READ: Pupper Club

For the love of dogs

Combining your business acumen with your personal passions is the dream for any entrepreneur. Brian Taylor, owner of Harlem Doggie Day Spa in New York City always loved animals, but his journey to owning a doggie daycare center was far from obvious. “I’ve always been a person that loves animals,” Taylor explained to Clover. “But I’m from Sierra Leone on the west coast of Africa, and it’s highly unusual in my culture to have dogs at home.”

After moving to the United States, where dog ownership is commonplace, Taylor went so far as to secretly adopt a puppy and hide it from his parents. “When I was 15, my brother and I rescued a dog and kept it in our basement until my mom found out,” he said. “We found a home for that dog with one of our neighbors, and that feeling of joy inspired me that at some point in my life, I’d be able to have my own dog; I couldn’t wait.”

In 2008, Taylor was working as a banker when a woman walked in with five dogs, and explained that she was a professional dog walker. “I was fascinated!” Taylor told Clover. “I had been looking into the dog industry, and was well aware that there were not a lot of services for dog owners in Harlem. I had a plan to open a pet retail store. She pointed out that if you focus on service, customers will always come back.” Eventually, the two of them opened Harlem Doggie Day Spa, and in 2013, Taylor became the sole owner. “I focused on excellent grooming skills and building relationships with my clients,” he said. “I started to build a following on social media. Everything I did for the business I made into a big deal. I made it a celebration.”

READ: Pandemic Pup Relief Tour

Create community

For 12 years, Giulio and Carolina Ferrari ran “The Paw Depot,” a natural pet market in Dallas-Fort Worth, Texas. After running their business successfully for over a decade, the Ferrari’s started eyeing a new venture. Ideally, the couple wanted to dive into something that would speak to their love of music, art, food, and of course… pets. So, they dreamed up something that combined all.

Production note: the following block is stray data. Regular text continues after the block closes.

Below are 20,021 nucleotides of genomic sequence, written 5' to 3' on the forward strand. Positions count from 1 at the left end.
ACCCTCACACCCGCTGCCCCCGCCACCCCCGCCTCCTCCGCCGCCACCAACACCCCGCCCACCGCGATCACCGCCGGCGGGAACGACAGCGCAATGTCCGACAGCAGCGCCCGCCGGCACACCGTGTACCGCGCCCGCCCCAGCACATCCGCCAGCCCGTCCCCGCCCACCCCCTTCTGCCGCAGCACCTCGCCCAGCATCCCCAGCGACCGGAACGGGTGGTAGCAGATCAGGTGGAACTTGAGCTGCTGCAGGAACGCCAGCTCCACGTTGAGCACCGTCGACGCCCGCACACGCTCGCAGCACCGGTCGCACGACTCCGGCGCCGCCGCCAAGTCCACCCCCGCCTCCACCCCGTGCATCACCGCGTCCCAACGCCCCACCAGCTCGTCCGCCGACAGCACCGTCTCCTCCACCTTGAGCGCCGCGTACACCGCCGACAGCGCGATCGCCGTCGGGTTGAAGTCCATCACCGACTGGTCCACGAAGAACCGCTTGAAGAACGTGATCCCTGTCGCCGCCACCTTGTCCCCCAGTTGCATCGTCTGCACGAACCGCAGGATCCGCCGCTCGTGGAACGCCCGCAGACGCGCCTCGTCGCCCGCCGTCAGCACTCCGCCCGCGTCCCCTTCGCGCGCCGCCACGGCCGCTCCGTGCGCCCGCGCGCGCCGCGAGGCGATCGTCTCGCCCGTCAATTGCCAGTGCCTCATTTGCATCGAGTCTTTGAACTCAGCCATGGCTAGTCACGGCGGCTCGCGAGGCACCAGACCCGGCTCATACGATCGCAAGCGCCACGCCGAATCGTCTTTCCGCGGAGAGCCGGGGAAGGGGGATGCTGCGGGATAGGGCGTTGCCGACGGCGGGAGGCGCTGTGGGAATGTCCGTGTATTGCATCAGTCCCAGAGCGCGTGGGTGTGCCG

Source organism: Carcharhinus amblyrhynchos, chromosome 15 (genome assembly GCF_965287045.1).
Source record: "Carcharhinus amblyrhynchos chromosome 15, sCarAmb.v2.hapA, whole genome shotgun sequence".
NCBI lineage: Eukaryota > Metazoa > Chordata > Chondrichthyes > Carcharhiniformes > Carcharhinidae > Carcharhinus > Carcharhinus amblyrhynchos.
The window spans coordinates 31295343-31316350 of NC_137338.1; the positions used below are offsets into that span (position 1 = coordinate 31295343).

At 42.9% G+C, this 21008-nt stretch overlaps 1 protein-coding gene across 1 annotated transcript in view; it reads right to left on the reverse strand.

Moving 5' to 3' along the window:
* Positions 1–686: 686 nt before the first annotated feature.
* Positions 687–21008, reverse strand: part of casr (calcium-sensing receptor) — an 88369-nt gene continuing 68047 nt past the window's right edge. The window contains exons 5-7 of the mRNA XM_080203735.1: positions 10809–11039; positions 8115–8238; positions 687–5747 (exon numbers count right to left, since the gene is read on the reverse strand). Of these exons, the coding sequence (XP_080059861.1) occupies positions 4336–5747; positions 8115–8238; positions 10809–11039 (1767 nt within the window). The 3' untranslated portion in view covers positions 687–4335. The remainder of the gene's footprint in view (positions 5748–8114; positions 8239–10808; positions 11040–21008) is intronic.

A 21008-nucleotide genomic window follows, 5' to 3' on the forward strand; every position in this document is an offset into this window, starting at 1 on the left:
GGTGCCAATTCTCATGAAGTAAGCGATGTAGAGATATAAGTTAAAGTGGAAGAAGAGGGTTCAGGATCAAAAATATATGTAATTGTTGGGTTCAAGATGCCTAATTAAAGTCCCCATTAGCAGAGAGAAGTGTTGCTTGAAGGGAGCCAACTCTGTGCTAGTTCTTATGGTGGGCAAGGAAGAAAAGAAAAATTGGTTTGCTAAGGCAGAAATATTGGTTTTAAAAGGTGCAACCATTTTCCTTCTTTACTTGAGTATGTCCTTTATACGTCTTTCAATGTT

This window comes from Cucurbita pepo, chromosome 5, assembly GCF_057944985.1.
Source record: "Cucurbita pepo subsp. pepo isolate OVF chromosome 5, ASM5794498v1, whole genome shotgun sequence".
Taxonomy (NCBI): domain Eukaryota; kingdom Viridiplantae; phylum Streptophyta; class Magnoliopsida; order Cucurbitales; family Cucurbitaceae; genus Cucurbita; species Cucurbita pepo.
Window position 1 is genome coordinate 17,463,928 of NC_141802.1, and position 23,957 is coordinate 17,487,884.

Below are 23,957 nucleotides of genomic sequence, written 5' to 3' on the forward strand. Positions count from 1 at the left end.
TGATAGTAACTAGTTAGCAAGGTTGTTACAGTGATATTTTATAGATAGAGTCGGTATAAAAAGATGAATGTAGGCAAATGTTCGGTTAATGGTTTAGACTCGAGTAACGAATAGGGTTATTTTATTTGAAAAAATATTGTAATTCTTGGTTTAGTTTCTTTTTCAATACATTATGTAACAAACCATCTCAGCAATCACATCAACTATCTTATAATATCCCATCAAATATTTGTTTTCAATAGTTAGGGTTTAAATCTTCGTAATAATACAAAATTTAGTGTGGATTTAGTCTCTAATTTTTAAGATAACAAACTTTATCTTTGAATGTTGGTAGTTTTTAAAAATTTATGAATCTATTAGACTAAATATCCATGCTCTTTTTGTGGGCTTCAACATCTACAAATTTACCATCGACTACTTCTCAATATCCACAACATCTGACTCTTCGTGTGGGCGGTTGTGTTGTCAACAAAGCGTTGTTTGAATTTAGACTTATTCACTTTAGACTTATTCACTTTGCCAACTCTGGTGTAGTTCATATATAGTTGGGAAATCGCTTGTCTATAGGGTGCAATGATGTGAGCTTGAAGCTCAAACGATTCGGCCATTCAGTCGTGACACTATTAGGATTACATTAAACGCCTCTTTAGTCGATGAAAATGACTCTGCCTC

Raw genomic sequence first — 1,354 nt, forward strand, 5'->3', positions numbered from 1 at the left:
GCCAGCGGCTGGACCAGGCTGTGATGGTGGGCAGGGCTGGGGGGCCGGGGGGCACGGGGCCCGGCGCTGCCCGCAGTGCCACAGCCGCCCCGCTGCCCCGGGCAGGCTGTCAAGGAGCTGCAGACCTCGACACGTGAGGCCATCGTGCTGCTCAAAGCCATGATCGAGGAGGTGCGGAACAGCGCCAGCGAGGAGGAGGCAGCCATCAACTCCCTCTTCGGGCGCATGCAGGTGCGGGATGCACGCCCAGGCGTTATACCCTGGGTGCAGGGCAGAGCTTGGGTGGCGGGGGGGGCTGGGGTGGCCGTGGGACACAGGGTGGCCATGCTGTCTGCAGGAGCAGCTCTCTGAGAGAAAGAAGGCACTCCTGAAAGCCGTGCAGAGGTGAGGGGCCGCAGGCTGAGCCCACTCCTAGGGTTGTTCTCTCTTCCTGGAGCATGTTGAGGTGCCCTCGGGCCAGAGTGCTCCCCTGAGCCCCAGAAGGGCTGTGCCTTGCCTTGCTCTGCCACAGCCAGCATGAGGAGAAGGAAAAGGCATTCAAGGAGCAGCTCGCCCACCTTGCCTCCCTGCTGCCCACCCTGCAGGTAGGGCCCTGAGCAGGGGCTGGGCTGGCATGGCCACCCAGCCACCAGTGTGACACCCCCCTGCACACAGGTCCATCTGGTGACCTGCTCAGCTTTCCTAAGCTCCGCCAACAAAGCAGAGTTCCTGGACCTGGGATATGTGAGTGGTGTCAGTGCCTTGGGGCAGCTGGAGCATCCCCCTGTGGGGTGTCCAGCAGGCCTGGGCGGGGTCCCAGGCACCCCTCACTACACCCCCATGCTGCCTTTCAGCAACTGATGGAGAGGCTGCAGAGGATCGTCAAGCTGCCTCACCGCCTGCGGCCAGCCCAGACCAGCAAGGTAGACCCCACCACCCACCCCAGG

The Pawtio is a restaurant and bar for cats, dogs—and humans are welcome to come along—with an event space featuring live music, DJ’s, and an art gallery. “You won’t find another place in D-FW where you can see amazing art, listen to great music, talk to friends, sit, stay, sip, and give your dog a bone… or a full-course meal if you choose,” Giulio told The Dallas Morning News.

So what’s on the menu? Well, enough high-quality, locally-sourced pet-friendly entrees to make any mere human jealous. “The food is human grade, but it’s balanced for dogs or cats and will have a mix of amino acids and meats,” says Giulio. “The pets absolutely love it.”

The Pawtio offers raw options like beef, duck, and rabbit tartare, along with fully cooked pet-friendly meatloaf, beef stew, and chicken masala. “We really went out to source from some of the best producers in the U.S. so that we could offer nutritious, balanced meals on the menu,” Carolina says. There’s also pet-friendly cocktails called “Lickers” available when your pet gets thirsty — all of which they can consume on custom-made pet-sized furniture.

For the Ferraris, The Pawtio is more than just a novel business idea for pets. They want it to be a space that can foster genuine connection between humans, too. A place that offers animals and people alike a chance to come together and bond, or at the very least relax. “As a community, we have been through a lot the last couple of years, and we all need to heal. We lack places to do that healing,” Carolina says. “Pets and food help people drop their shields, while art and music help people to connect and heal.”

To learn how our POS systems can help you manage your pet-friendly business, contact a Clover Business Consultant today.